A friend of mine asked me the other day what it's like for me to read books as an editor. Is it possible to turn off the editor's switch, even for my old favorites? Can I even give Stephen King (my favorite writer) a pass for the occasional laborious sentence, lagging plot line, or adverb when I've all but trained my brain to "search and destroy" these things when possible in people's manuscripts? The answers here are not simple. In the question of whether or not I can turn off the editor's switch when I read for pleasure, the answer is no. I've never been able to disable that particular feature of my brain, which is why I guess I'm well-suited to be an editor in the first place. Unfortunately, it does make me an incredibly s..l..o..w reader, at least compared to some. Unless it's a very light read (like Harry Potter), I tend to take an average of 2 weeks to finish a long book (if I'm only reading before bed). The act of reading and editing is almost synesthetic for me, in that I can not only "hear" the words in my head, but I can also taste them. Good words taste like really smooth milk chocolate. Bad words taste like copper shavings. Those senses have only sharpened more since officially donning the editor's cap.
But that doesn't mean I don't still take pleasure from reading. While I sometimes wish my brain would quit flagging instances of passive voice in an otherwise great novel or finding more economical ways to express something that someone wrote 30 years ago, it's a valuable feature to have when you come across some prose or a description that exhibits the genius that made that author successful in the first place. In fact, such discoveries not only make me exuberant, but they also fuel my desire to create. And those discoveries happen far more often than the "I'd have done this differently" ones, thankfully. Either way, it keeps my mind sharp.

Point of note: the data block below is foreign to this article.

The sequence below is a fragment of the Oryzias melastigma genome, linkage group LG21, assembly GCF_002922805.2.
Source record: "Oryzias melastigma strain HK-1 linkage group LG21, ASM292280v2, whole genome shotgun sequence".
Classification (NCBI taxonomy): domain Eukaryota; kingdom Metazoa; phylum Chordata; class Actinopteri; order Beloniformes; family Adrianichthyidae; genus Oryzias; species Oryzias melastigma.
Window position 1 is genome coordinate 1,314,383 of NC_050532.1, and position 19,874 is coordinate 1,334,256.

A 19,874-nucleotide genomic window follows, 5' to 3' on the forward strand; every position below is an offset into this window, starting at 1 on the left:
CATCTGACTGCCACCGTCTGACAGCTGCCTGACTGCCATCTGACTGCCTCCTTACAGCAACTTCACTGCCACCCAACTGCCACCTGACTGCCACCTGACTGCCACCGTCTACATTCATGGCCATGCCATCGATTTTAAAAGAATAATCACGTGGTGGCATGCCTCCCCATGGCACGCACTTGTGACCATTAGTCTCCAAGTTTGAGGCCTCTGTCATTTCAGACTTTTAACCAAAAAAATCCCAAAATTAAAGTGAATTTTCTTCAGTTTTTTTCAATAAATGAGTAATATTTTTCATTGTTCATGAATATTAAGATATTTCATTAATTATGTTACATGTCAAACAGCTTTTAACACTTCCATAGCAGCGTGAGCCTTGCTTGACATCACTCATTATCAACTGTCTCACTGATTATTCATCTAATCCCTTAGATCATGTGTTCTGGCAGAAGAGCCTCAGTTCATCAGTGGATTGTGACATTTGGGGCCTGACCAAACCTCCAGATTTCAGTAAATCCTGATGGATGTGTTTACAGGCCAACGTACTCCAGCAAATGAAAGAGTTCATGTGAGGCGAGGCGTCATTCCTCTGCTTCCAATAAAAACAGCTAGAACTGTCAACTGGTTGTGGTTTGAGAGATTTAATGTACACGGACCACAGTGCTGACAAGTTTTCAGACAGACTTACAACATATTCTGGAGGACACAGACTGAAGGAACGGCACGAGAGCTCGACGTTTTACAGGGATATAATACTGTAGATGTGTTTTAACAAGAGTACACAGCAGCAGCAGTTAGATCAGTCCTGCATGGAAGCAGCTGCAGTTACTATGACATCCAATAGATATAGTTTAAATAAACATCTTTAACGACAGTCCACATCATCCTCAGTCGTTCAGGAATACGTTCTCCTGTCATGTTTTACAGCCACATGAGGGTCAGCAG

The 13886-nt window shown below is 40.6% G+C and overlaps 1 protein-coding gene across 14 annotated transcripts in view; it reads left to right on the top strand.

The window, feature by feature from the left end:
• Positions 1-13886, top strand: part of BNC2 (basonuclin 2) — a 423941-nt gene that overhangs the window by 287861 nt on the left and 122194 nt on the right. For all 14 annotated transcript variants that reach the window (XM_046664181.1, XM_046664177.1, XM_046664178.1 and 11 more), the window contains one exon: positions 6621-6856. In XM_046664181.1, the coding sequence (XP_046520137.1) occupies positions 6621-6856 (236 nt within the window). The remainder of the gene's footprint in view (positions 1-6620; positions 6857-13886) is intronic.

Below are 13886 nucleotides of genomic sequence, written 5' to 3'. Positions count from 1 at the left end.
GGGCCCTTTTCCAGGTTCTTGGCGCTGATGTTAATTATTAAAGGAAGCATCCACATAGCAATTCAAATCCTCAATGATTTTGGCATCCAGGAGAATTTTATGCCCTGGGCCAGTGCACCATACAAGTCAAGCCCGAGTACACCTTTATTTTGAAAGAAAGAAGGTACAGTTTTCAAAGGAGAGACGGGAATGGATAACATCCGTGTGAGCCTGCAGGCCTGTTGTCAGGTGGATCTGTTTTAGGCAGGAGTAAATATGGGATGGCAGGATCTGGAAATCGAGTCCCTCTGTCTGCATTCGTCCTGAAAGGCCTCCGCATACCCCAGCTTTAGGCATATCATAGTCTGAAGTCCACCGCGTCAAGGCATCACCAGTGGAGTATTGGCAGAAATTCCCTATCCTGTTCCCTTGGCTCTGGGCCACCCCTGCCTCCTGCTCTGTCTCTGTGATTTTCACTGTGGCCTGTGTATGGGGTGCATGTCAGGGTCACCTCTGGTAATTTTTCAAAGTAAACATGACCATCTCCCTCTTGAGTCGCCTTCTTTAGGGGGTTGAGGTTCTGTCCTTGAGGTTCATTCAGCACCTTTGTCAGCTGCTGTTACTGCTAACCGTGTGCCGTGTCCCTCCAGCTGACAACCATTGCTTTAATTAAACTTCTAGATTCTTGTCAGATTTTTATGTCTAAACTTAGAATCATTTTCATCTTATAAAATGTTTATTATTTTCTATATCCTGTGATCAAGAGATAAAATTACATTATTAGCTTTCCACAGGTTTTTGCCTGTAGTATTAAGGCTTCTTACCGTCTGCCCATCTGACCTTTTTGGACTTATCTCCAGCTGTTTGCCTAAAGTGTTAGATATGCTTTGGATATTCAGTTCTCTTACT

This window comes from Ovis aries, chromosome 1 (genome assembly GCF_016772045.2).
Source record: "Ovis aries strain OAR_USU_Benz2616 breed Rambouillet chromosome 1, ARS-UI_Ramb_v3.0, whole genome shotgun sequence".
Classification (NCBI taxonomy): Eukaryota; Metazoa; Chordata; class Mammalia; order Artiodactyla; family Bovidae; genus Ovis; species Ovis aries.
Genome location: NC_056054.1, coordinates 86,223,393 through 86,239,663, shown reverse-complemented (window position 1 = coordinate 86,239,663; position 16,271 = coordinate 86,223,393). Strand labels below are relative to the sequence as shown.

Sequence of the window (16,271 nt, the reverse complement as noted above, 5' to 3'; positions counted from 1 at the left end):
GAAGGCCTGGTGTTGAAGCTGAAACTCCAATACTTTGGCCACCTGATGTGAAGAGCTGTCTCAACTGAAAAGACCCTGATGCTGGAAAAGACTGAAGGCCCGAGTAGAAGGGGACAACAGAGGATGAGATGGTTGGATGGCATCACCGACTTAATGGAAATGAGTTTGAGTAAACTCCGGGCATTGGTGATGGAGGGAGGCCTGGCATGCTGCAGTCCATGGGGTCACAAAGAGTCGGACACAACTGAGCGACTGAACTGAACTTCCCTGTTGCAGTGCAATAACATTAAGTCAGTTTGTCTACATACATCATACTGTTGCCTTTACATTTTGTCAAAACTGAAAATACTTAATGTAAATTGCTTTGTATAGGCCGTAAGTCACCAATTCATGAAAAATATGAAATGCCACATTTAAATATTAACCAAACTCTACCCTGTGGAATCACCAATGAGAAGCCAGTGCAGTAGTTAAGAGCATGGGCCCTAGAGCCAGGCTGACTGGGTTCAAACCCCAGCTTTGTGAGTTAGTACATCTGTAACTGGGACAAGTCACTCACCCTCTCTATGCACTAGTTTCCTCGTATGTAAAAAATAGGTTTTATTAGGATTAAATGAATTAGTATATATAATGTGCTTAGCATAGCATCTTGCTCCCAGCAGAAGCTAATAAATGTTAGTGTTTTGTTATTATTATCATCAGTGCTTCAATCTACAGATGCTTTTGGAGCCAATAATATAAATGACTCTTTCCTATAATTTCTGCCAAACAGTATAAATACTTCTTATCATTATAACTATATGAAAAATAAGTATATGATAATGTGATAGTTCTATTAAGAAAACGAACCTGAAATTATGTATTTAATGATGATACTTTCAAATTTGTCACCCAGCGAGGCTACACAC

Reading for pleasure must not die with the job of editing anymore than it can for writing. After all, performing an edit is a lot more than dotting i's and repairing comma splices. It's a job similar to that of a record producer, only instead of manipulating tracks of music to produce a coherent and pleasing sound, you're manipulating words to the same end. And you can't do something like that very well if you don't have a deep pool of other material from which to draw your knowledge and inspiration. If you want to go beyond the objective world of a copywriter and into the more artistic realm of line editing, you have to read a lot more than the manuscripts people send to you.
And you have to read more than just your prefered genre--fiction and non-fiction. Having a library card or a used bookstore nearby makes this easier. It's also not a bad idea to watch a lot of movies. The mediums are different, but they are great for providing visual context. On my sidebar here, you will see my We Read gadget, which shows you the current books in my reading queue. I just finished Watership Down by Richard Adams, and I'm currently working on The Red Tent by Anita Diamant. These are two vastly different books. One is an adventure tale about a group of anthropomorphized rabbits, and the other is the proto-feministic story of Dinah (from the Bible's book of Genesis), and her life as a midwife and daughter of Jacob. Both books could not be more different, and yet they share a similar thread of beautiful and great storytelling, and I've learned a lot from both that I hope to apply to my abilities as a writer as well as my knowledge as an editor.
The saying is old, but it's more true now (especially for me) than it ever was: Reading is Fundamental. Especially if you want to build your life on words. It might not be the relaxing exercise that it is for a lot of people who don't think about a lot of the intracies and nuances of the language, but it never has been simple for me. If anything, all of the voracious reading I've done from age 9 or so (when I started reading novels) up to now and beyond has been laying the groundwork for what I am doing now: editing your stories and writing my own.